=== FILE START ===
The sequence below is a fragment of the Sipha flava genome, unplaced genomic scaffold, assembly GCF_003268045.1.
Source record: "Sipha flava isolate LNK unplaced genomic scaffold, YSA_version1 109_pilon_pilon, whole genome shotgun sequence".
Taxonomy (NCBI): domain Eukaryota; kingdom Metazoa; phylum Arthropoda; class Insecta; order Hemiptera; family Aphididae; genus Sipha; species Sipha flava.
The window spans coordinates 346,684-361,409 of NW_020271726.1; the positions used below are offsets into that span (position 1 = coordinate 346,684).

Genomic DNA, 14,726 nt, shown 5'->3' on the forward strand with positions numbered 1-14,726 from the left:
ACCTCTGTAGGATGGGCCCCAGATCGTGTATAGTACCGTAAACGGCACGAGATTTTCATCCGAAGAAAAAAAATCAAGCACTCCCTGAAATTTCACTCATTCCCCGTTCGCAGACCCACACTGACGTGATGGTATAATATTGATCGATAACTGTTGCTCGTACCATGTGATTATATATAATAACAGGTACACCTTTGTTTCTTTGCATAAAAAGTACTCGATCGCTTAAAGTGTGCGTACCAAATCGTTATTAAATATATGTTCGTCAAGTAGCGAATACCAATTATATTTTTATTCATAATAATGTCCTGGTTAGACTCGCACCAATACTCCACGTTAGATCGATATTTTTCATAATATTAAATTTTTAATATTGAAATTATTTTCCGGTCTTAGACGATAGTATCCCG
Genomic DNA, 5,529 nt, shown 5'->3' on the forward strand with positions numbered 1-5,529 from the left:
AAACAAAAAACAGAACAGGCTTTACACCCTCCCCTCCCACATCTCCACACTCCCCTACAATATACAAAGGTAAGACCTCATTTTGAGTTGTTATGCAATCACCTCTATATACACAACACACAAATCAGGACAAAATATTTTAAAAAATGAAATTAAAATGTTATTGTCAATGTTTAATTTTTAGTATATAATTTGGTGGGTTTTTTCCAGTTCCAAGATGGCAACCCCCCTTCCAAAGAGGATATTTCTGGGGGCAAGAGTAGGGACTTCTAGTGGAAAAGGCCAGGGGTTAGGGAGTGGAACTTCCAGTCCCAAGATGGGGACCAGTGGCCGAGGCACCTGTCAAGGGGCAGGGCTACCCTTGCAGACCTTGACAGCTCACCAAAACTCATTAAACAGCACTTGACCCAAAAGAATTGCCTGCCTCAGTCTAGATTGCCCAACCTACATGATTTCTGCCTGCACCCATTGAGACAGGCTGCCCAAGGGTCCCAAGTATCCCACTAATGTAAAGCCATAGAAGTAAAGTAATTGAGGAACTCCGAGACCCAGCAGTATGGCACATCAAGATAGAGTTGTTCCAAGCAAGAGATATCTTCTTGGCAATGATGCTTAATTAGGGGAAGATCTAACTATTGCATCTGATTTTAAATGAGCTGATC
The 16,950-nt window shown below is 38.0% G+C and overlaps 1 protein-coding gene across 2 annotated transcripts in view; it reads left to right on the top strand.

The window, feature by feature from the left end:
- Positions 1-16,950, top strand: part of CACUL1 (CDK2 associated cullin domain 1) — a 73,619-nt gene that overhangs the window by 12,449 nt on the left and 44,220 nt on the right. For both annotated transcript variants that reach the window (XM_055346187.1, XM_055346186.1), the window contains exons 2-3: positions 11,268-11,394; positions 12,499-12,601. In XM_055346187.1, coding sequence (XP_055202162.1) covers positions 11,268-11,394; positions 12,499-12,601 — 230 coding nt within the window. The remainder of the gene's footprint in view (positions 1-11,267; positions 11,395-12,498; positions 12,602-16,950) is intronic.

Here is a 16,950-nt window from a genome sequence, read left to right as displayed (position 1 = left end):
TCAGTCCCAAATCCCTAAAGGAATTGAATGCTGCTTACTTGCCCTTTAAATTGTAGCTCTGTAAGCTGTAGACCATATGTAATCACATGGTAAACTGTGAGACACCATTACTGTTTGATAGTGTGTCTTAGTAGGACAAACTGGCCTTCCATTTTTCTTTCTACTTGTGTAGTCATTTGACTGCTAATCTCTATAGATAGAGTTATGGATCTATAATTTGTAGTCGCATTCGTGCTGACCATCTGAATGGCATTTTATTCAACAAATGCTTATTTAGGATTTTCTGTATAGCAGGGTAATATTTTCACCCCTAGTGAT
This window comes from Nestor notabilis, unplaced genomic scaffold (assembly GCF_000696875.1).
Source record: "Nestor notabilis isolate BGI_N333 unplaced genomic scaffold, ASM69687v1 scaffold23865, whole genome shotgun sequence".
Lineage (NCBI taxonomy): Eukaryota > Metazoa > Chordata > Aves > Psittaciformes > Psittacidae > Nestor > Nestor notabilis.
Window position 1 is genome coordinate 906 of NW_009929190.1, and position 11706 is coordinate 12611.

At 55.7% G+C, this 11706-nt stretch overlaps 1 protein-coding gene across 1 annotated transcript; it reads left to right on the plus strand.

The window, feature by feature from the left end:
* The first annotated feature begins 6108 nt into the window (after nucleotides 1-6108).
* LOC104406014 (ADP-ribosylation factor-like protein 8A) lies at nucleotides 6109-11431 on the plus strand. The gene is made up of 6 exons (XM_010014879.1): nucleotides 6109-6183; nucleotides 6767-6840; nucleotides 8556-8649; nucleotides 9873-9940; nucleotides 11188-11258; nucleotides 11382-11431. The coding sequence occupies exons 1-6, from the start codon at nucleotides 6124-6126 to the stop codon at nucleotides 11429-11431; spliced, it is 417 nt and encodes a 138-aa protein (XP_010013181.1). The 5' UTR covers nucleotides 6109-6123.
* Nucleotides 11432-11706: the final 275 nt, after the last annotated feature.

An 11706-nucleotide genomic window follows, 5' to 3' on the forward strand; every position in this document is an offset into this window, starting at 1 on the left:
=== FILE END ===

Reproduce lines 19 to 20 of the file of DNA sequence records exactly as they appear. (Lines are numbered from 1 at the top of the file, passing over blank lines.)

The window, feature by feature from the left end:
* The first annotated feature begins 6108 nt into the window (after nucleotides 1-6108).